Karthiyani, a housewife from Tamil Nadu, is getting frustrated by the day. It has been months now that she had been dialing a phone number of the ministry of external affairs, seeking help to secure the release of her husband from a jail in the Arab emirate of Abu Dhabi. To her dismay, the phone rings but no one answers.
Her husband, Tennarasu Arumugham, is one of the four Indians lodged in a jail in the desert kingdom on charges of spying. Arumugham is serving a three-year sentence. The three others — Muhammad Ibrahim, Manarathodi Abbas and Mohammed Mukthar — have been sentenced from 5 to 10 years.
Another Indian, Shihani Jamal Mohammad from Kerala, is also in jail undergoing trial on similar charges. Though Abbas, Arumugham and Ibrahim were detained in 2014, they were sentenced at different times between May 2015 and January this year.
The charge levelled against Arumugham is grave and his future looks grim. But what worries Karthiyani more is the Indian government’s lack of concern for him or the others.
“Except for a meeting the MEA called in Delhi on April 13, there has been no action from the government. They had given us a contact number, but no one answers it,” she laments .
New Delhi’s response, or the lack of it, to the jailing of the five is in sharp contrast to its much-publicised campaign to secure the release of Sarabjit Singh, jailed by Pakistan in 1990 for being an Indian spy. Sarabjit caught the public’s imagination and there was a nationwide outpouring of support for his freedom, but he died a prisoner in 2013.
Like Karthiyani, the relatives of the other jailed Indians, are equally distraught. “We placed a request to Sushma Swaraj seeking help through BJP MP Suresh Gopi, and we met [Kerala chief minister] Pinarayi Vijayan who sent a letter to Swaraj’s office. But the MEA is yet to respond,” said a relative of Ibrahim, sentenced to 10 years in prison and a fine of an Indian equivalent of Rs 9.06 crore.
The Abu Dhabi court judgment against Ibrahim, a copy of which Hindustan Times has accessed, says he (Ibrahim) handed over “confidential defense information of the State” to “two intelligence officers of the Indian embassy — Ajay Kumar and Rudranath Juha”.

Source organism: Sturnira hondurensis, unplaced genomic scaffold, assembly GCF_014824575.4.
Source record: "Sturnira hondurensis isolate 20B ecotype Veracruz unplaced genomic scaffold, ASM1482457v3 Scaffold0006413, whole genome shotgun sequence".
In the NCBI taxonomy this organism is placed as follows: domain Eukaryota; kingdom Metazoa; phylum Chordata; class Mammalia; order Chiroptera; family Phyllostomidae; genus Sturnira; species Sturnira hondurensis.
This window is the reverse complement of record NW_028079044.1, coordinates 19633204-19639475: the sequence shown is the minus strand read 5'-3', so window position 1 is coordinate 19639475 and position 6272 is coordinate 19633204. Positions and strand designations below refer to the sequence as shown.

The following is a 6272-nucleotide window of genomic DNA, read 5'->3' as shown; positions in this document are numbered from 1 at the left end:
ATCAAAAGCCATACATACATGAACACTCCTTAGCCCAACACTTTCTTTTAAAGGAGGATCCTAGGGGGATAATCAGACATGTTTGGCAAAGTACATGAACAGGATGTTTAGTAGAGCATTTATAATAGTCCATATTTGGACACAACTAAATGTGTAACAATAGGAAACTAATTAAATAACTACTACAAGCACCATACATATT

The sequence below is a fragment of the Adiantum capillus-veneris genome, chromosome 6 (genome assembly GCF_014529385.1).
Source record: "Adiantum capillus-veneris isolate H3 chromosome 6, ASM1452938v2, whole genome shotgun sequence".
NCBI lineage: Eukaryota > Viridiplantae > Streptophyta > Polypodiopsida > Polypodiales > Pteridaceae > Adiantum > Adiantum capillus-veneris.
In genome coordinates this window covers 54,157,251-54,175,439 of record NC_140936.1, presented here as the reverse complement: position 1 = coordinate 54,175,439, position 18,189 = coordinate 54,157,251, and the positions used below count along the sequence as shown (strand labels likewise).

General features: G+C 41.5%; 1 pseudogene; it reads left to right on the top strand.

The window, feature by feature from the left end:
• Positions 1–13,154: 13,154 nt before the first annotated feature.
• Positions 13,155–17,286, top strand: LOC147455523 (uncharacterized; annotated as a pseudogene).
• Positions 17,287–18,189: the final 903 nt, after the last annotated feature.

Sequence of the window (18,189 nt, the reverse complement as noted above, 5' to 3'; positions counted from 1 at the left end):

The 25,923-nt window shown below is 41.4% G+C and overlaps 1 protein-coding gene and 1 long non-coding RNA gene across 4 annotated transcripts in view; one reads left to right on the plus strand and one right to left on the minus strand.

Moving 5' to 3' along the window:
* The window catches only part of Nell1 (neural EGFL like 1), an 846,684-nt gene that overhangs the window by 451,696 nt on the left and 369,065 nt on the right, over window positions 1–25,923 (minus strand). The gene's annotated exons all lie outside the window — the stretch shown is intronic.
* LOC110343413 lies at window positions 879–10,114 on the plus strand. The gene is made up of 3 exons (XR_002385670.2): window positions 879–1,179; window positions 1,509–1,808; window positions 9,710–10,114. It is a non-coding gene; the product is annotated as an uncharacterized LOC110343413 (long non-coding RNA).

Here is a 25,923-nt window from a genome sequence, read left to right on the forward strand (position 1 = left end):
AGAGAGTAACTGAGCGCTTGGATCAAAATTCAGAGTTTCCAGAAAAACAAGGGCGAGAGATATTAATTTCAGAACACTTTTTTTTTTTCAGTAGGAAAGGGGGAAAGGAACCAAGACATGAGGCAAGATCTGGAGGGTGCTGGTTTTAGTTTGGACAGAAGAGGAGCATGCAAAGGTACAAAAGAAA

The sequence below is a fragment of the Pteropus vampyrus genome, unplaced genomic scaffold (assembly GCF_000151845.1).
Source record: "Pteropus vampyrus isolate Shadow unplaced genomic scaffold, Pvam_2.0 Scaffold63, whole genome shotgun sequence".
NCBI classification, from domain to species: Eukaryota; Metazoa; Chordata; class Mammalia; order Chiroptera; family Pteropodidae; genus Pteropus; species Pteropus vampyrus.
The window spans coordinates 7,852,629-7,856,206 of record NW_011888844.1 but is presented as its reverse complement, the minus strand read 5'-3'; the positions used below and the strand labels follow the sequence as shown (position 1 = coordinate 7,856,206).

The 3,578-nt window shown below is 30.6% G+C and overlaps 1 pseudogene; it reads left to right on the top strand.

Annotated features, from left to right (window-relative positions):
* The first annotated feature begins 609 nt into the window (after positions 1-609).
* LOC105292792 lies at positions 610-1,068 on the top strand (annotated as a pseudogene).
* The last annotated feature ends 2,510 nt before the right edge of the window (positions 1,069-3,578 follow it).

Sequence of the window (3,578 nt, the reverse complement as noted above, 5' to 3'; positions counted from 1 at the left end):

Ibrahim and Abbas, have been convicted for allegedly spying at the Mina Zayed deepwater port. Both were working at the port.
Arumugham was convicted for sharing “sensitive data” with Indian embassy officials while he worked with a UAE-based telecom company, a charge his family denies.
Repeated attempts by HT to speak to the MEA failed, with both calls and emails evoking no response.
Relatives of the jailed Indians say they have been made scapegoats. “There was a lot of pressure from the two embassy officials on Ibrahim to divulge details about the movement of ships at the port. Initially the embassy put pressure on him by delaying the renewal of his and his son’s passports. Later these officials befriended him to obtain details,” a relative of Ibrahim alleged on condition of anonymity.
They have, however, not given up hope yet and say if New Delhi puts pressure on the UAE government, their relatives will be freed, now that India-UAE relations are stronger.
“India, especially after Narendra Modi became the Prime Minister, has built strong ties with the UAE government. If New Delhi intervenes they will release my brother and the others,” says Hameed, brother of Abbas.
Meanwhile, the relatives are planning to petition BJP leaders expected to gather at Kozhikode, Kerala, for the party’s national executive over the weekend.